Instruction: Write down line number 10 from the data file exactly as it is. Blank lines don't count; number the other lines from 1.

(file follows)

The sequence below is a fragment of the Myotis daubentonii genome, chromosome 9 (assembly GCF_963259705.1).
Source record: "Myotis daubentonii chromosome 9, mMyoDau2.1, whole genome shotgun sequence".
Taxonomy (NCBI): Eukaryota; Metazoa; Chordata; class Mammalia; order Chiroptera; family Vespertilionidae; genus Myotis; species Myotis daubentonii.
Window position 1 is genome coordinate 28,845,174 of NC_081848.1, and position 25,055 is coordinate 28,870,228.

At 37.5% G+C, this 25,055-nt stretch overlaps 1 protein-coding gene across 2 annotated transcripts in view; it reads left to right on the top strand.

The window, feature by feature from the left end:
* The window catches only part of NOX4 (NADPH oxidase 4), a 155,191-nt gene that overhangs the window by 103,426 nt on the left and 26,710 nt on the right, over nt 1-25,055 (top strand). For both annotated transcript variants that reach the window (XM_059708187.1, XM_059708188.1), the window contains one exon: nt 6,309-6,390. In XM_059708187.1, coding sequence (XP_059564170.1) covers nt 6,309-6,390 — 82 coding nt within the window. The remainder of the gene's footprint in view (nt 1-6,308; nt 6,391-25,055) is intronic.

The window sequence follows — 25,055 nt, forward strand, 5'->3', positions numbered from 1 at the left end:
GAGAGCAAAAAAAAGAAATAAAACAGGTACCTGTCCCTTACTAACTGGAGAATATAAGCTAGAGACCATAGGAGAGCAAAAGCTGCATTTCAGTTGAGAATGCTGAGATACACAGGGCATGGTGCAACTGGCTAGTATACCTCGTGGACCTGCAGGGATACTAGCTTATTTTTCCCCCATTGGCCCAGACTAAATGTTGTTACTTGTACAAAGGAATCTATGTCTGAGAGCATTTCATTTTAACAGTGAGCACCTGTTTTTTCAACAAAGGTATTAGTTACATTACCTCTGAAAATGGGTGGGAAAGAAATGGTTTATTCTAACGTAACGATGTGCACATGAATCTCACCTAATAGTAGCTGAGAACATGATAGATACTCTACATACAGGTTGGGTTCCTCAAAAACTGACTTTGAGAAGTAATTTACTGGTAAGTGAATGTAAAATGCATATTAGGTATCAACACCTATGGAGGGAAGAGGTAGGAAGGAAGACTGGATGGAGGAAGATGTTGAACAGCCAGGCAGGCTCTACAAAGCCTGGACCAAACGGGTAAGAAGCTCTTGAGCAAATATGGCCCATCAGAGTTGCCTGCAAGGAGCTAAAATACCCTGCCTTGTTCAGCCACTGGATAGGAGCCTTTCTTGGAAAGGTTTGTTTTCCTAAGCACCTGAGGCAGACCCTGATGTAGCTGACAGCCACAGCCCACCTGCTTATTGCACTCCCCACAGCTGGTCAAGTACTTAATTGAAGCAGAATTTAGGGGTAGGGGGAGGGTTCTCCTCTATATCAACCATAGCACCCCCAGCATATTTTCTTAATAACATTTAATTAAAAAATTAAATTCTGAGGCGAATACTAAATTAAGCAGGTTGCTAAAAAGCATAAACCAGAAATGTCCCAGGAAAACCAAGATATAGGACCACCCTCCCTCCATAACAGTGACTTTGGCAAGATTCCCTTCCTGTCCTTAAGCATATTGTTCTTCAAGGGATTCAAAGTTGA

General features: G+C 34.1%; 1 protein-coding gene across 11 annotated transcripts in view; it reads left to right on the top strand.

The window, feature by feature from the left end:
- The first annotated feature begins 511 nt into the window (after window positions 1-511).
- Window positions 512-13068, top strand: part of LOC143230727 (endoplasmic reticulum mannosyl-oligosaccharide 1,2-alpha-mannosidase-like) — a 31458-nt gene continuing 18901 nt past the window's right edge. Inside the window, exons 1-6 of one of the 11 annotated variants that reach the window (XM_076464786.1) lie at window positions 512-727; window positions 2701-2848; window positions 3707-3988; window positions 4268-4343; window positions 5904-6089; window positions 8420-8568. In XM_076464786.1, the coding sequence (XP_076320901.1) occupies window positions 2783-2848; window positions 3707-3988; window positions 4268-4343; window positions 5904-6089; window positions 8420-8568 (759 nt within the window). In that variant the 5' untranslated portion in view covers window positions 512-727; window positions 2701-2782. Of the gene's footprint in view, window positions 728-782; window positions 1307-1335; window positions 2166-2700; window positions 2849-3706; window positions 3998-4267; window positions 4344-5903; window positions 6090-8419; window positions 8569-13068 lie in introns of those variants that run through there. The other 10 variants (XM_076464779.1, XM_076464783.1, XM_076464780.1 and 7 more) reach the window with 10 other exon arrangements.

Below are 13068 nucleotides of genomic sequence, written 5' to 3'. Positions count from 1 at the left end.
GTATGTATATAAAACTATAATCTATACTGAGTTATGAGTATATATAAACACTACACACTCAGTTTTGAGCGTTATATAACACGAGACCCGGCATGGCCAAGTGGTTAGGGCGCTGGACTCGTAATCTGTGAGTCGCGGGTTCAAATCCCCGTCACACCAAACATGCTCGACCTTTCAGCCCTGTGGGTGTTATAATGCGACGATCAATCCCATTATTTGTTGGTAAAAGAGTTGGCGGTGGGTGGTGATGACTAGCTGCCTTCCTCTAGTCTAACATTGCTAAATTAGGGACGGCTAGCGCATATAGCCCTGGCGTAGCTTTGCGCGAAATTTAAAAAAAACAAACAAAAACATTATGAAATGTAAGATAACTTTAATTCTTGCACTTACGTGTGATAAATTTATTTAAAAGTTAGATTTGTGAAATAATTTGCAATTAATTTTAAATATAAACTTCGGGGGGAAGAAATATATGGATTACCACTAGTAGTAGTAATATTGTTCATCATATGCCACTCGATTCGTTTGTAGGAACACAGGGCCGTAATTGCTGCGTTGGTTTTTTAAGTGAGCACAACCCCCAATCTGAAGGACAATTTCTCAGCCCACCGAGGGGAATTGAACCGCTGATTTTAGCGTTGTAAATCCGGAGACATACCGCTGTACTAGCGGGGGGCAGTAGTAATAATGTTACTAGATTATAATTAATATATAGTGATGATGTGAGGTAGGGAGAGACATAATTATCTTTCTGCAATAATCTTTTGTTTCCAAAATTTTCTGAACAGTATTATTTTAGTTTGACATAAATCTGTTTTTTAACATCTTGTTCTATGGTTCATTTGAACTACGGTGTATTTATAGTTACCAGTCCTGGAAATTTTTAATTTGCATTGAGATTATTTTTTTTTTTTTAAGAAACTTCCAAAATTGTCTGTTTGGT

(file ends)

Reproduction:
General features: G+C 34.1%; 1 protein-coding gene across 11 annotated transcripts in view; it reads left to right on the top strand.